WD360GD versus WD740GD Review
This is a short review comparing the WD360GD versus WD740GD Raptor hard drives in a RAID-0 configuration.
The Western Digital 'Raptor' hard drives are the fastest SATA hard drives due to their 10,000 RPM spindle speed. As of September 2005, there are two models on the market, the 36GB WD360GD, and the 74GB WD740GD. Both drives feature 8MB of cache, SATA 150 interface, and an amazing five-year manufacturer warranty. The main question of this article is, how much faster is the WD740GD than the WD360GD?
I had the opportunity to test this first-hand when I upgraded my system to the WD740GD. My system was an Athlon XP Barton 2500+ on an Asus A7N8X Deluxe motherboard with 1GB PC2700 memory. I had two WD360GD drives in a RAID-0 configuration running off the on-board Silicon Image 3112 controller. RAID-0 stripes data between the drives for increased performance, and yields a total drive size of 72GB drive. The drive was partitioned as a single, system partition with Windows XP Service Pack 2.
I used Norton Ghost 2003 to create a backup of the partition to a third 200GB IDE drive. Then, I installed the two WD740GD drives and configured them as RAID-0. I booted the system using the Norton Ghost Recovery CD, remembering to load the Silicon Image 3112 XP/NT driver from a floppy disk by pressing F6 during the boot sequence. Ghost was able to resize the image to the larger drive size of 148GB. When configuring the restore process, I unchecked the boxes to restore the MBR and original disk signature. After the restore completed, I removed the CD, and the system booted into Windows correctly off the new drives.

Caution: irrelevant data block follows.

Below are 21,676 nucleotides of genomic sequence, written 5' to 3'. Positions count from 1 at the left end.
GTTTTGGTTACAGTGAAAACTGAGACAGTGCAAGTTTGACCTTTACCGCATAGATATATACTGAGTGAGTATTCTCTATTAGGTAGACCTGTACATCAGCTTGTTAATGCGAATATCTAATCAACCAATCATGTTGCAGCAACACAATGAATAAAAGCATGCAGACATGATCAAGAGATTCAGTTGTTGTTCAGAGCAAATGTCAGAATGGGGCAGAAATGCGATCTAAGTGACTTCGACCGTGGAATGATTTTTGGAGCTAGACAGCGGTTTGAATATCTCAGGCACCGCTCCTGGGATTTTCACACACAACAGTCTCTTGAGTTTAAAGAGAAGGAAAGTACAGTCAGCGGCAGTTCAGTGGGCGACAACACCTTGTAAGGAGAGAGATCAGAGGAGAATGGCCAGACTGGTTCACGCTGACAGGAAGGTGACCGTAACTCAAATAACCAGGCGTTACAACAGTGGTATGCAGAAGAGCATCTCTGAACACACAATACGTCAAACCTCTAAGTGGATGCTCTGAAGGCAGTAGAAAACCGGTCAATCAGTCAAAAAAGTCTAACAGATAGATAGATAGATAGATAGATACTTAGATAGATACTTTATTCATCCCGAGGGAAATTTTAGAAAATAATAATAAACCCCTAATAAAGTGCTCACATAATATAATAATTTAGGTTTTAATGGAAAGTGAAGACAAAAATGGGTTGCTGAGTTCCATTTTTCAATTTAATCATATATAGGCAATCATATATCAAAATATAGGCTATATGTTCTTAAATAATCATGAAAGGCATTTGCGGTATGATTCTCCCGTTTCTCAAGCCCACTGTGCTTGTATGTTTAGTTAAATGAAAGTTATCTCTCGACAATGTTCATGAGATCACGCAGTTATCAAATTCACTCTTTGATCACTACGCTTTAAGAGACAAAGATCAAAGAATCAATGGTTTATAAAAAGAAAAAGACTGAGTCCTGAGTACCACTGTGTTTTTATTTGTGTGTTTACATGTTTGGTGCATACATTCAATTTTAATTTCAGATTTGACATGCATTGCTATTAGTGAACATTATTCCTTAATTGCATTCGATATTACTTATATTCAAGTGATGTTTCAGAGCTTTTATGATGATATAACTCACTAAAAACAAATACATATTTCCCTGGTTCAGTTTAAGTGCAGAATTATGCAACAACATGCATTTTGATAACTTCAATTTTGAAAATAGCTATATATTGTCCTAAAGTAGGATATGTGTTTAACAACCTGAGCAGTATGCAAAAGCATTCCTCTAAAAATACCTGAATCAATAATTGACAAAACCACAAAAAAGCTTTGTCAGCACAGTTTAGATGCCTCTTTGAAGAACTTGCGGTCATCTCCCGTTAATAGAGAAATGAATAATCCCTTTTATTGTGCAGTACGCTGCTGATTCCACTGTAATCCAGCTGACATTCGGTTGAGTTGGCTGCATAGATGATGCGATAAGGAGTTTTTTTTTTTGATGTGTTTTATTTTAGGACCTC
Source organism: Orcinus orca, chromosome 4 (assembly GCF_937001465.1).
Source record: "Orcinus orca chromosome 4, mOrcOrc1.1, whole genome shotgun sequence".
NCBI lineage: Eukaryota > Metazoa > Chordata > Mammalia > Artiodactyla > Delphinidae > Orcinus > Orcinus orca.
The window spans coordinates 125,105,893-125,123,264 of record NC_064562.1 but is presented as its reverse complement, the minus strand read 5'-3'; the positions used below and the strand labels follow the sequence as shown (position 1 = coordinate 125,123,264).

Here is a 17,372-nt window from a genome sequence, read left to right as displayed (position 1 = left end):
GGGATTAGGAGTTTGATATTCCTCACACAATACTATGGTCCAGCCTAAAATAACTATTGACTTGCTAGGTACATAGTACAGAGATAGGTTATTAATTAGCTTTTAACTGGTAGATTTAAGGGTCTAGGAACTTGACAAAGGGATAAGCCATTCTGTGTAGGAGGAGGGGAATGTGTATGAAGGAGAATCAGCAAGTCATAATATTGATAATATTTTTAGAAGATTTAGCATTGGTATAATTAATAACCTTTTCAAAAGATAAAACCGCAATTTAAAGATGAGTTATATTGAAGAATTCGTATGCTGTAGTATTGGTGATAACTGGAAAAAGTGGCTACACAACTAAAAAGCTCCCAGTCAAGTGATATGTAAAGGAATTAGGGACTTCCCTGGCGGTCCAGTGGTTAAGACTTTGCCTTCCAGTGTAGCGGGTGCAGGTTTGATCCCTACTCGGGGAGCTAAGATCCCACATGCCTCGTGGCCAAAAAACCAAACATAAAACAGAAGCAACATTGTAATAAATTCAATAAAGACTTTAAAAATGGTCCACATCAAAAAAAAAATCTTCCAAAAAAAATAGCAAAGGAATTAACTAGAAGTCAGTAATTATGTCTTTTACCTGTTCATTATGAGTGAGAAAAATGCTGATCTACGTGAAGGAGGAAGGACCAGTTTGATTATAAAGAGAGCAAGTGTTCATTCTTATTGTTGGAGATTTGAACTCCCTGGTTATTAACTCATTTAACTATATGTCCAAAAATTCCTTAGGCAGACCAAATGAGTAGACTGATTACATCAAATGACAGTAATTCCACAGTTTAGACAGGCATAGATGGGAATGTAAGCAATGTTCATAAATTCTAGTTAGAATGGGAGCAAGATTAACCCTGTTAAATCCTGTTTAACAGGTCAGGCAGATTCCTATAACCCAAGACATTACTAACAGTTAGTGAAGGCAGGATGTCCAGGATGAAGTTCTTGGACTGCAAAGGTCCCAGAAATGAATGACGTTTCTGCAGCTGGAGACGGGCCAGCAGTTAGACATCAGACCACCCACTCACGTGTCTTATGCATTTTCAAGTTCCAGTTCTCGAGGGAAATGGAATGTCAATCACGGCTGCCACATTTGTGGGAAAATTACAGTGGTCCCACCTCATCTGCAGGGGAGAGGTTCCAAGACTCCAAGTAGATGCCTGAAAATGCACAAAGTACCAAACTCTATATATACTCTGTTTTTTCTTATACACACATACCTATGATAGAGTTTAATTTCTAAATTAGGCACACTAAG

Note that Ghost officially does not support backup and restore of RAID images. Their support documentation does say that it can work in some limited sitations. Luckily, it worked flawlessly in this configuration.
To benchmark the drives, I ran SiSoftware Sandra (Win32 x86) 2004.10.9.89 with each drive model, and also with the Western Digital 200GB drive (PATA 7200 RPM 8MB cache). Below are the results.
|2x WD740GD RAID-0||2x WD360GD RAID-0||WD2000JB|
|Buffered Read||110 MB/s||106 MB/s||89 MB/s|
|Sequential Read||105 MB/s||80 MB/s||53 MB/s|
|Random Read||9 MB/s||7 MB/s||8 MB/s|
|Buffered Write||86 MB/s||67 MB/s||15 MB/s|
|Sequential Write||92 MB/s||79 MB/s||53 MB/s|
|Random Write||17 MB/s||12 MB/s||14 MB/s|
|Average Access Time||6 ms (estimated)||8 ms (estimated)||7 ms (estimated)|
|Free Space||90GB, 100%||20GB, 100%||120GB, 100%|
|Read/Write Power (ea.)||8.4 Watts||9.75 Watts||7.75W|
|Idle Noise (ea.)||32 dBa||32 dBa||35 dBA|
The WD740GD beats the WD360GD in every performance category, by average of about twenty percent. The buffered read performance does not vary much between the drives, and approaches the theoretical maximum of the 32-bit 33Mhz PCI bus, which is 133MB/second. The WD740GD drives, in a RAID-0 configuration, support sequential read/write performance fully double that of the single WD2000JB drives, and about twenty percent faster than the WD360GD. This type of performance is important for working with large files. The results I discovered here correlate to the results found at StorageReview.com, which indicate performance similar to expensive SCSI drives.
The WD740GD also supports TCQ (tagged command queueing), which is supposed to primarily improve random access patterns. This aspect is not covered by this review. Subjectively, the pair of WD740GD seemed somewhat quieter than the pair of WD360GD drives. While I was testing the drives, they were outside the computer case where they had no airflow. When I picked up one drive, it slightly burned my fingers. The drive temperature must have reached about 120-140F.
Using a backup program like Norton Ghost 2003 can give you peace of mind when running drives in RAID-0. Remember to provide sufficient cooling for the drives. The WD740GD drive not only has more storage space than the WD360GD, but is also about twenty percent faster.
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Disclaimer: This content is provided as-is. The information may be incorrect.